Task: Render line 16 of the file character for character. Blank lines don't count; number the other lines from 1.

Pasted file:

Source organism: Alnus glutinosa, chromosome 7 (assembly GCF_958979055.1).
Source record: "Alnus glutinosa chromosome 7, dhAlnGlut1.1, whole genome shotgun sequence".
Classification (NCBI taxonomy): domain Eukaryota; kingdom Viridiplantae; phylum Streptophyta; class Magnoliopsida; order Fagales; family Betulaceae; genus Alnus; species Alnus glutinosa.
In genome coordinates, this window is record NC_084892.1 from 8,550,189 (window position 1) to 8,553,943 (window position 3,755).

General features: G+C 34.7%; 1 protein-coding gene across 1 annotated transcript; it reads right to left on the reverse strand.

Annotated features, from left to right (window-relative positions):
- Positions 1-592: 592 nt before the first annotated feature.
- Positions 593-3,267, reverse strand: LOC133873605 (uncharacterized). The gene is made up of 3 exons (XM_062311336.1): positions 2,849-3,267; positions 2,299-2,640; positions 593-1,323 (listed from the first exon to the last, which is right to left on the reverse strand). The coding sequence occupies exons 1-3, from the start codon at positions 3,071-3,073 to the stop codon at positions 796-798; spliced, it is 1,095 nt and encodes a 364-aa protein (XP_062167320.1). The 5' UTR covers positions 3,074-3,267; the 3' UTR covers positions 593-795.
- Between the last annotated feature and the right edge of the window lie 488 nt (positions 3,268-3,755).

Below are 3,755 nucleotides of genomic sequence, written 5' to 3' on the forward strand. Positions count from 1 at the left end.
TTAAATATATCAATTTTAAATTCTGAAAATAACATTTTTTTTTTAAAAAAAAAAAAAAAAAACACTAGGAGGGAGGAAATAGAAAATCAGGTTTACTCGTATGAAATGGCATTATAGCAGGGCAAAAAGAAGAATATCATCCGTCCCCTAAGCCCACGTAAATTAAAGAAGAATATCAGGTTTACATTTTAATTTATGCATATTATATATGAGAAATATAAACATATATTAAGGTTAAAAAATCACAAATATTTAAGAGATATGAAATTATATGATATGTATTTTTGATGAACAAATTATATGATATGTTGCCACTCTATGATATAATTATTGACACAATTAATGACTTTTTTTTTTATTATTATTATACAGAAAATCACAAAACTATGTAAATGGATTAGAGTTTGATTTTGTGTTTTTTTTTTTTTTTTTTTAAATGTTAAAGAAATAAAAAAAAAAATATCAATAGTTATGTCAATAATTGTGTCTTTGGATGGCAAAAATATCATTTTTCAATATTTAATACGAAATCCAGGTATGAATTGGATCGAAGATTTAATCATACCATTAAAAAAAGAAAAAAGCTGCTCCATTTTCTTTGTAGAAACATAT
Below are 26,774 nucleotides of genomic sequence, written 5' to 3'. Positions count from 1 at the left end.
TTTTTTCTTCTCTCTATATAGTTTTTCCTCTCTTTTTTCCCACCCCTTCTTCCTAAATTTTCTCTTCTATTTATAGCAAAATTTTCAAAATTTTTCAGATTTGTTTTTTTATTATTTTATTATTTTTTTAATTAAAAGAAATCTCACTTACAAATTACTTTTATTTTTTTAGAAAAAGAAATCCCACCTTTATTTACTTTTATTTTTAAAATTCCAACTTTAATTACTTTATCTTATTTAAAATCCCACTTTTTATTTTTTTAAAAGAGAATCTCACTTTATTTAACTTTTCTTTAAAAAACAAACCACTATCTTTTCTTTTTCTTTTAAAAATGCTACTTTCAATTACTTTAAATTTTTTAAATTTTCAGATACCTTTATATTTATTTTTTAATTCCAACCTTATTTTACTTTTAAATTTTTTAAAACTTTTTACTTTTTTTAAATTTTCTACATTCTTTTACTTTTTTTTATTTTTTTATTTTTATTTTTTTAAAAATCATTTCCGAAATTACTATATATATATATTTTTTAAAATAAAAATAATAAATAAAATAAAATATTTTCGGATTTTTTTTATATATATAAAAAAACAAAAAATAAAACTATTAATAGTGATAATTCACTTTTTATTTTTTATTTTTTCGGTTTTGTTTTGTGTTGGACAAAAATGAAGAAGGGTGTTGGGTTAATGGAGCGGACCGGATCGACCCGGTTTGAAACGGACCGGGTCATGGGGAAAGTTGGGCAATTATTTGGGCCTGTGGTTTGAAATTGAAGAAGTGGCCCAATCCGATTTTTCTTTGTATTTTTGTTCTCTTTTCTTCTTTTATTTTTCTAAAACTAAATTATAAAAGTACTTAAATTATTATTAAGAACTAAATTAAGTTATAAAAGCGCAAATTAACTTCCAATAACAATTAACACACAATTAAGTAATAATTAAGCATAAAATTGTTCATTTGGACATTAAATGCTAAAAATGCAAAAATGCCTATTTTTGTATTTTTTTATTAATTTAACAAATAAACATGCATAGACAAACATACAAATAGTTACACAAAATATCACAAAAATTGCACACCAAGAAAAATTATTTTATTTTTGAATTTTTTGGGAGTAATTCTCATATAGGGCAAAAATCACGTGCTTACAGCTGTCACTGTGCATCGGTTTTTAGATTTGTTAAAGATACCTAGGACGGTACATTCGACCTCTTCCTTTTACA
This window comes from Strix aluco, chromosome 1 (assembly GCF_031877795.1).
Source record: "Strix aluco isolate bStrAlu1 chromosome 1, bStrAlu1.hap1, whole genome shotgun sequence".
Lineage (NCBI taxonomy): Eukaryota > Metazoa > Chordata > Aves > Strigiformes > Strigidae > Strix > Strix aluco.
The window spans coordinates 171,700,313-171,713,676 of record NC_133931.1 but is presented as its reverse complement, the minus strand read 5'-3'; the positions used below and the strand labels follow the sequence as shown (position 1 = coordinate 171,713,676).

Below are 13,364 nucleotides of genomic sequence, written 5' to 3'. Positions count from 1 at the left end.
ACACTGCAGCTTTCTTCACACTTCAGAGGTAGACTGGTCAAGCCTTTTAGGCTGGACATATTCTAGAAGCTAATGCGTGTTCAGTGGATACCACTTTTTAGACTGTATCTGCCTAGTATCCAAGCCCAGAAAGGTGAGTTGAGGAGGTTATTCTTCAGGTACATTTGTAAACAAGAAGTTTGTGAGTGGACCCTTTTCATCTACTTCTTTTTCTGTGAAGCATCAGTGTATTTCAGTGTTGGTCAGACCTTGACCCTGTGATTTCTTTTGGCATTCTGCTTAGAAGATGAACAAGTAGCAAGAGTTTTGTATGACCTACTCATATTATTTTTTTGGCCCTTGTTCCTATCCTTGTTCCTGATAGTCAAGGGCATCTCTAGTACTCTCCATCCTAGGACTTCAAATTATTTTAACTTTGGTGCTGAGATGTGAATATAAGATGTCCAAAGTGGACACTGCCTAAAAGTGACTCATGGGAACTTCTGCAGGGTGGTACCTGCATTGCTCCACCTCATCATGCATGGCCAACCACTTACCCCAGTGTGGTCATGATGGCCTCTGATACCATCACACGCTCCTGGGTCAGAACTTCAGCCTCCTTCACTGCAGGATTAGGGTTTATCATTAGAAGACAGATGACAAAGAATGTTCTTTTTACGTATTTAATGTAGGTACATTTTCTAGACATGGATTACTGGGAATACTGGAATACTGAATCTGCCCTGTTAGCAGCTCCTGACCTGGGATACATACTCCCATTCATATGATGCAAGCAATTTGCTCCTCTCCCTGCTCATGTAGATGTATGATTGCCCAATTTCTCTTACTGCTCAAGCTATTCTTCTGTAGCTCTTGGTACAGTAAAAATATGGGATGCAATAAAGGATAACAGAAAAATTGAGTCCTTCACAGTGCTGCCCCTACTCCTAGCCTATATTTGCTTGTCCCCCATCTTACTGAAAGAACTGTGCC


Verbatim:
Lineage (NCBI taxonomy): Eukaryota > Metazoa > Chordata > Aves > Strigiformes > Strigidae > Strix > Strix aluco.